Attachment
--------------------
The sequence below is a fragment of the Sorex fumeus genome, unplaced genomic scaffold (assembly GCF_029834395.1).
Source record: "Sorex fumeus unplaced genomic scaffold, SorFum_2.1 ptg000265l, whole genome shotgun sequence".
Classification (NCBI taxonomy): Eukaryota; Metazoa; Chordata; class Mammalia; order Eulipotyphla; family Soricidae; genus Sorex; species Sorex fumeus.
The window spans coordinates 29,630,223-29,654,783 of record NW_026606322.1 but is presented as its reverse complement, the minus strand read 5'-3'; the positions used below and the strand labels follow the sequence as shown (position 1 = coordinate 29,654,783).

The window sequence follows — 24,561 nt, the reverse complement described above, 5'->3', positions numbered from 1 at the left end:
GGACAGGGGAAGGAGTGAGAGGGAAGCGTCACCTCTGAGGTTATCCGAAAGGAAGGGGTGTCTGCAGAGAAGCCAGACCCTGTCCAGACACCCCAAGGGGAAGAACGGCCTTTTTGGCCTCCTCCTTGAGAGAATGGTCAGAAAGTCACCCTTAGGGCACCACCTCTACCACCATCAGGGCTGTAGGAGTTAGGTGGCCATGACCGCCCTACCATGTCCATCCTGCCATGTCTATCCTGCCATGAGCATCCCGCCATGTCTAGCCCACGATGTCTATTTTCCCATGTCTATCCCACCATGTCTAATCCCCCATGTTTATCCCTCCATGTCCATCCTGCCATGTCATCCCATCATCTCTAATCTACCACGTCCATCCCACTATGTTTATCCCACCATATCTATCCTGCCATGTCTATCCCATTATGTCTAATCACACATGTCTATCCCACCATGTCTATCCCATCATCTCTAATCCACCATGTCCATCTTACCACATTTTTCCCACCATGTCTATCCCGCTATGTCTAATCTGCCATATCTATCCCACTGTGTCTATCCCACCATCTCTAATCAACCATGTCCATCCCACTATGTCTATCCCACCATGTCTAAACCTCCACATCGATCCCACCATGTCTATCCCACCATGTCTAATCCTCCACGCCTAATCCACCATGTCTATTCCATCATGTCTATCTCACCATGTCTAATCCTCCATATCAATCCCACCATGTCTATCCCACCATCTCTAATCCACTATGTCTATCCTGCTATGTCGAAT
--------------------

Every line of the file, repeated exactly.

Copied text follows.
The sequence below is a fragment of the Sorex fumeus genome, unplaced genomic scaffold (assembly GCF_029834395.1).
Source record: "Sorex fumeus unplaced genomic scaffold, SorFum_2.1 ptg000265l, whole genome shotgun sequence".
Classification (NCBI taxonomy): Eukaryota; Metazoa; Chordata; class Mammalia; order Eulipotyphla; family Soricidae; genus Sorex; species Sorex fumeus.
The window spans coordinates 29,630,223-29,654,783 of record NW_026606322.1 but is presented as its reverse complement, the minus strand read 5'-3'; the positions used below and the strand labels follow the sequence as shown (position 1 = coordinate 29,654,783).

The window sequence follows — 24,561 nt, the reverse complement described above, 5'->3', positions numbered from 1 at the left end:
GGACAGGGGAAGGAGTGAGAGGGAAGCGTCACCTCTGAGGTTATCCGAAAGGAAGGGGTGTCTGCAGAGAAGCCAGACCCTGTCCAGACACCCCAAGGGGAAGAACGGCCTTTTTGGCCTCCTCCTTGAGAGAATGGTCAGAAAGTCACCCTTAGGGCACCACCTCTACCACCATCAGGGCTGTAGGAGTTAGGTGGCCATGACCGCCCTACCATGTCCATCCTGCCATGTCTATCCTGCCATGAGCATCCCGCCATGTCTAGCCCACGATGTCTATTTTCCCATGTCTATCCCACCATGTCTAATCCCCCATGTTTATCCCTCCATGTCCATCCTGCCATGTCATCCCATCATCTCTAATCTACCACGTCCATCCCACTATGTTTATCCCACCATATCTATCCTGCCATGTCTATCCCATTATGTCTAATCACACATGTCTATCCCACCATGTCTATCCCATCATCTCTAATCCACCATGTCCATCTTACCACATTTTTCCCACCATGTCTATCCCGCTATGTCTAATCTGCCATATCTATCCCACTGTGTCTATCCCACCATCTCTAATCAACCATGTCCATCCCACTATGTCTATCCCACCATGTCTAAACCTCCACATCGATCCCACCATGTCTATCCCACCATGTCTAATCCTCCACGCCTAATCCACCATGTCTATTCCATCATGTCTATCTCACCATGTCTAATCCTCCATATCAATCCCACCATGTCTATCCCACCATCTCTAATCCACTATGTCTATCCTGCTATGTCGAAT